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Property News Weekly Digest
〈Asian Post, July 3,2021〉Hongkongers seeking a new lease of life in Britain under the long-term stay and citizenship scheme are increasingly looking to regional cities to buy a home, as prices across the country climbed at the fastest pace in about 14 years.

While London remains the ideal choice for traditional and wealthier buyers for its conveniences, the newest batch of investors from the Asian financial hub are finding better values elsewhere, according to property agents.

"We are doing three to five deals a week in regional cities from Bristol to Manchester," said Mark Elliott, head of international residential at consultancy Savills. "We have seen a slight shift from off-plan properties to constructed or second-hand homes."

The firm's office in Hong Kong had clinched £87 million (HK$935 million) in sales this year from local buyers, he added, of which 80 per cent were focused on prime London locations.

Hongkongers made up the second-largest group of buyers in luxury homes in central London, accounting for 8.5 per cent of transactions by foreigners last year, according to Knight Frank.

〈The Standard, July 2, 2021〉Hong Kong immigrants are urged not to rush into property purchases in the United Kingdom as the decision will affect their children's schooling.

Education consultant Samuel Chan Sze-ming said that, unlike Hong Kong, the UK's state school catchment area could be very small.

"There's a chance that even if your home is one kilometer away, they won't accept you," he said. "Maybe they only accept those within two streets away."

Chan said yesterday that the UK's private schools recorded fewer overseas students from other countries and regions last year except for those from Hong Kong - "the number did not fall but rose instead, with more than 2,100 students admitted."

He estimated many also chose to enroll their kids in state schools. Chan's Hong Kong-based education consultancy, Britannia Study Link, alone recorded about a thousand families consulting to enroll kids in state schools.

〈Asian Post, July 1, 2021〉Transaction volume for housing, commercial and industrial and parking spaces surges to HK$468.7 billion, the most since 1997, as investors pile in

Hong Kong's property transactions are gathering steam with total deal volume surging to a 24-year high in the first half, led by a bounce in residential assets, as investors piled into the market amid the economic recovery.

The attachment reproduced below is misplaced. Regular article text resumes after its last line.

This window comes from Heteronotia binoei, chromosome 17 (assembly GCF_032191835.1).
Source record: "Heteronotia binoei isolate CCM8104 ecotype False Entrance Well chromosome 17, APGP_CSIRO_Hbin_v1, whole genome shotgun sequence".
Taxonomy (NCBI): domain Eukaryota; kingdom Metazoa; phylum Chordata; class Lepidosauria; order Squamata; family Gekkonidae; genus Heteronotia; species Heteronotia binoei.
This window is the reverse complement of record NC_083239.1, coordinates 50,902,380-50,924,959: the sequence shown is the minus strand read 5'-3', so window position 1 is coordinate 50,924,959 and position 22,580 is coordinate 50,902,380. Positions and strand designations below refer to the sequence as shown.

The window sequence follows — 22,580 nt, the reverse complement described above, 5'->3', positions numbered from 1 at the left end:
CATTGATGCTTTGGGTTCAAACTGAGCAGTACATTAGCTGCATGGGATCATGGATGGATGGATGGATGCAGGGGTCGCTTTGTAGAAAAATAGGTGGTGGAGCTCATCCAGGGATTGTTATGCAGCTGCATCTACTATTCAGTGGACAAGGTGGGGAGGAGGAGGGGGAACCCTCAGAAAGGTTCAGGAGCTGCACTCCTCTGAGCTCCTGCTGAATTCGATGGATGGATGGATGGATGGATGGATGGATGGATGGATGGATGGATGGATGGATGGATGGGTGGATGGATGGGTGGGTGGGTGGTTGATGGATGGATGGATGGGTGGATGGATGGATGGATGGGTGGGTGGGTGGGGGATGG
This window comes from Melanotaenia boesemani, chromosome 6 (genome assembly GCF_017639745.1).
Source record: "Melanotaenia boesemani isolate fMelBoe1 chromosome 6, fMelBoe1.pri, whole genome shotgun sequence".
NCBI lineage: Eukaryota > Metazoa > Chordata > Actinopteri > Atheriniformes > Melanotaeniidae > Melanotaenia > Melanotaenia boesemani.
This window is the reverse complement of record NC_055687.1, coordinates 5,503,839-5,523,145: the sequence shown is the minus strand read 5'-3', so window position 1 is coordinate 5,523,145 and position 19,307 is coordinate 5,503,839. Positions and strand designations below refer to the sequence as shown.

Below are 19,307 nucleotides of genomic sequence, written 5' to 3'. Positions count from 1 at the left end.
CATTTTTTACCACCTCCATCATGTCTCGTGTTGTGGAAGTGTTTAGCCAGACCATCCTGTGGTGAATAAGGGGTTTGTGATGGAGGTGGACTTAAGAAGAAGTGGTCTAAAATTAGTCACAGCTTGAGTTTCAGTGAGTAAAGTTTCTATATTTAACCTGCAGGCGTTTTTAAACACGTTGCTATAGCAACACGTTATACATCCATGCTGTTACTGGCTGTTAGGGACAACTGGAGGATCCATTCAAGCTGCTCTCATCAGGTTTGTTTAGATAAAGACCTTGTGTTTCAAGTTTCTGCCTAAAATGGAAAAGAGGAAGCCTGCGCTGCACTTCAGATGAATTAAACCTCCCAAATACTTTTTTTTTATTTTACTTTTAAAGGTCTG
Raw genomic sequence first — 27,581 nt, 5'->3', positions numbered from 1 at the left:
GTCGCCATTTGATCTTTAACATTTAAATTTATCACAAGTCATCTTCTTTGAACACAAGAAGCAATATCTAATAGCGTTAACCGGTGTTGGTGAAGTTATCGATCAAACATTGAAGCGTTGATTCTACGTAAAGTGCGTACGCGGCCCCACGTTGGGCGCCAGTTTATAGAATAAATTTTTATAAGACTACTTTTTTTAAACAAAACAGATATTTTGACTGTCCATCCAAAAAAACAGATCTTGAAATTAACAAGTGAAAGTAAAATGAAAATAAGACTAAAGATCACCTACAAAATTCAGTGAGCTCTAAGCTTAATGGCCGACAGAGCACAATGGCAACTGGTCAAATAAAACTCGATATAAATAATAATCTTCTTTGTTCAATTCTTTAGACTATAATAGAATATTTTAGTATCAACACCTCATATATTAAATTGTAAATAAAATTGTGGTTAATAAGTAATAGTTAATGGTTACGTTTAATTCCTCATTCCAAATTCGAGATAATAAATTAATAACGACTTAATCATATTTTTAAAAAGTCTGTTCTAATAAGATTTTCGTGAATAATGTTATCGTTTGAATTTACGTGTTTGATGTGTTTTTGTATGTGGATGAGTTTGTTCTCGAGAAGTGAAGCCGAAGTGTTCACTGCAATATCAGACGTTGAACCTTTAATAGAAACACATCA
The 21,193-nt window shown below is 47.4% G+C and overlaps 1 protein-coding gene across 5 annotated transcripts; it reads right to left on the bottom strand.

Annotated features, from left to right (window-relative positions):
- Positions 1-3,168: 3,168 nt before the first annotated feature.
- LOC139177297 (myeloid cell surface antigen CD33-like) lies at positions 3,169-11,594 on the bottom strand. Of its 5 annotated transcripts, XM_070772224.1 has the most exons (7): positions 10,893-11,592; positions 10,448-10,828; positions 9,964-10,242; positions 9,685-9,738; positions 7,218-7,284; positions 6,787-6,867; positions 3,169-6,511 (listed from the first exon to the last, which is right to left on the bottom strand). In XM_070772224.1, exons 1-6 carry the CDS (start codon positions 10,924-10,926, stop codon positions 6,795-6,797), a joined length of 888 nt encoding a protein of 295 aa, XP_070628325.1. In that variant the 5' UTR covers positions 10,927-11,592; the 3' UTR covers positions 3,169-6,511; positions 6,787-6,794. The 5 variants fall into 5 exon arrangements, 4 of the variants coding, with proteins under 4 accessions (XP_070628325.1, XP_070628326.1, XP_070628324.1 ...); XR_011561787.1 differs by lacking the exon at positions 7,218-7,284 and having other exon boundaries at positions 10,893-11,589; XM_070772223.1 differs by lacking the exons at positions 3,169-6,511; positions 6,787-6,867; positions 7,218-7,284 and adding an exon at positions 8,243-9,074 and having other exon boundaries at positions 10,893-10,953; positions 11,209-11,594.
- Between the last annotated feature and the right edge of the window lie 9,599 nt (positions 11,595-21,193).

The overall volume, including transactions for housing, commercial and industrial and car parking spaces, rose to HK$468.71 billion in the period, the most since the HK$483.6 billion recorded in the first half of 1997, according to data compiled by Midland Realty.

It represented a 74.2 per cent jump from a year earlier, when the Covid-19 pandemic and the recession dampened sentiment.

Transactions for secondary homes topped the list, accounting for HK$280.06 billion, or nearly 60 per cent of the total.

〈The Standard, June 30, 2021〉A car parking space at a luxury mansion development on The Peak recently sold for HK$11.89 million - marking another world record.

That came as Mount Nicholson, the exclusive residential site on The Peak developed by Wharf and Nan Fung Group, was selling its parking spaces through tender with the lowest bid price being HK$9 million.

The developer said more than 30 car parking spaces were sold, costing tens of millions of dollars.

So far, at least 23 parking spaces have been registered after purchase, with prices ranging from HK$9 million to HK$11.89 million.

The sky-high-priced parking space was bought by Texwinca Holdings executive director Poon Ho-tak. All in all, Poon spent a about HK$35.7 million on three parking spaces,.

〈China Daily, June 29, 2021〉Demand for housing unlikely to be affected by departures as newcomers seeking places to live are expected to drive sales along with recovery

Hong Kong is unlikely to see a significant impact on housing demand from the growing emigration wave, according to the president of the Real Estate Developers Association of Hong Kong (REDA), joining a chorus of market observers who expect prices to continue rising this year.

"I know some people are leaving, but some people are moving here to Hong Kong," said Keith Kerr, president of REDA and a former chairman and chief executive at Swire Properties.

"For every person moving out, there's probably at least the same number, if not more people coming in, so I don't think that really is going to affect demand in the medium to longer term."

There would be "a positive uptrend for the rest of the year, barring any unforeseen circumstances" as the market is relatively strong at the moment, said Kerr, who set up his boutique property firm known as The Development Studio (TDS) after he retired from Swire in 2009.